CHP in designate factories 2.11 5.52 7.22 9.4312.33
Efficient electricity end- u se 7.21 9.42 12.31 16.0921.03
Process integration 6.77 17.7 23.13 30.2339.51
Integrated policy 20.41 43.95 61.3 85.18117.94
5.2. Evaluation of Policy Options
There are five main criteria for this analysis, including
resource use, environmental loading, financial and eco-
nomic, social, and practical. Main findings are found that
resource use and environmental loading equal impor-
tance on both criteria. It is also found that few differ-
ences between social and practical aspects. Among sub-
criteria (see Table 4).
The annual fuel is considered to be the most important
of the resource use criteria. The annual CO2 emissions
are evaluated as the most important and the annual SO2
emissions is more importan ce than annu al NOx emissions
in the environmental loading criteria. The market matur-
ity is found the least important of the four aspects of the
Copyright © 2011 SciRes. LCE
Energy and Carbon Modeling with Multi-Criteria Decision-Making towards Sustainable Industrial Sector Development
170 in Thailand
Table 4. Evaluation results of policy options.
Main criteria &
Sub-criteria Alt1 Alt2 Alt3 Alt4 Alt5
1.Resource use
- Resource depletion 0.014 0.003 0.005 0.0060.008
- Annual electricity 0.037 0.007 0.010 0.0300.018
- Annual fuel 0.083 0.012 0.019 0.0410.038
2. Enviromental
- Annual CO2
emissions 0.084 0.013 0.023 0.0450.084
- Annual SO2
emissions 0.012 0.004 0.005 0.0110.023
- Annual NOx
emissions 0.012 0.002 0.002 0.0060.006
3. Financial &
- Construction cost 0.009 0.001 0.002 0.0040.004
- Annual operating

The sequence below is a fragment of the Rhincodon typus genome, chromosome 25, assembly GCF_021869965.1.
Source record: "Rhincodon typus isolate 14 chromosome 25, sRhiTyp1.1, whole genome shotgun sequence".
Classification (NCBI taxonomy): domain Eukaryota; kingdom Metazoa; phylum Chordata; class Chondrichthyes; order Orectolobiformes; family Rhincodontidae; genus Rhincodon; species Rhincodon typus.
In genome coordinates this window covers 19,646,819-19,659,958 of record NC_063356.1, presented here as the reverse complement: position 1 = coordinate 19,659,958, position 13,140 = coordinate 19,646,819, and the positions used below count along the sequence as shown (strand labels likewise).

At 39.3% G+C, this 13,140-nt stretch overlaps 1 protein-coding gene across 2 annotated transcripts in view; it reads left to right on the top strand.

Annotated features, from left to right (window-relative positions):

cost 0.023 0.004 0.005 0.0230.010
- Annual
maintenance 0.010 0.004 0.003 0.0090.012
- Market maturity 0.003 0.001 0.003 0.0010.001
4. Social
- Job creation 0.002 0.006 0.004 0.0020.002
- Public acceptance 0.015 0.003 0.004 0.0120.012
- Human health
impacts 0.013 0.002 0.001 0.0060.008
- Integration in ur
context 0.003 0.000 0.001 0.0030.001
5. Practical
- Political support
exist 0.008 0.009 0.007 0.0050.002
- Data available 0.003 0.001 0.001 0.0030.000
- Maintainability 0.026 0.005 0.012 0.0270.003
Overall 0.355 0.075 0.105 0.2340.231
financial and economic criteria. The public acceptance is
more significant than the other three social criteria and
human health is more important than job creation. In the
practical criteria, the maintainability is considered to be
the most important than the other two criterions.
The alternatives consist of five policy options: im-
provement of industrial energy efficiency (Alt1); switch-
ing to natural gas (Alt2); combined heat and power in
designate factories (Alt3); efficient electricity end-use
devices (Alt4; and process integration (Alt5). Alterna-
tives were evaluated based on their subjectively esti-
mated contribution to each criterion. The results of
evaluation are presented in Table 4. Five policy options
are prioritized with respect to the overall score of each
alternative, which is computed by multiplication of its
scores for criteria with the corresponding weights ob-
tained by AHP. Energy efficiency improvement policy
was evaluated to be the most competitive for industrial
energy policy with a score of 0.355, followed by efficient
electricity end-use policy and process integration policy
with a slightly lower score. Policy for CHP in designate
factories was form the fourth priority. Switching to natu-
ral gas policy was ranked the lowest.
6. Conclusions
This paper applied energy modeling and multi-criteria
assessment to develop, and evaluate a set of policy op-
tions which explore a range of technical, managerial and
behavioral options for Thailand’s industrial sector. The
overall research question is whether there are energy
policies to make the developmen t in Thailand’s industrial
sector more sustainable economically, socially and envi-
ronmentally. A contribution of this paper lies in combin-
ing energy model and MCDM approach to identify in-
dustrial policy options that can promote and prepare
pathway towards low-carbon economy.
Results from the modeling study shows that under the
BAU scenario the industrial energy demand would be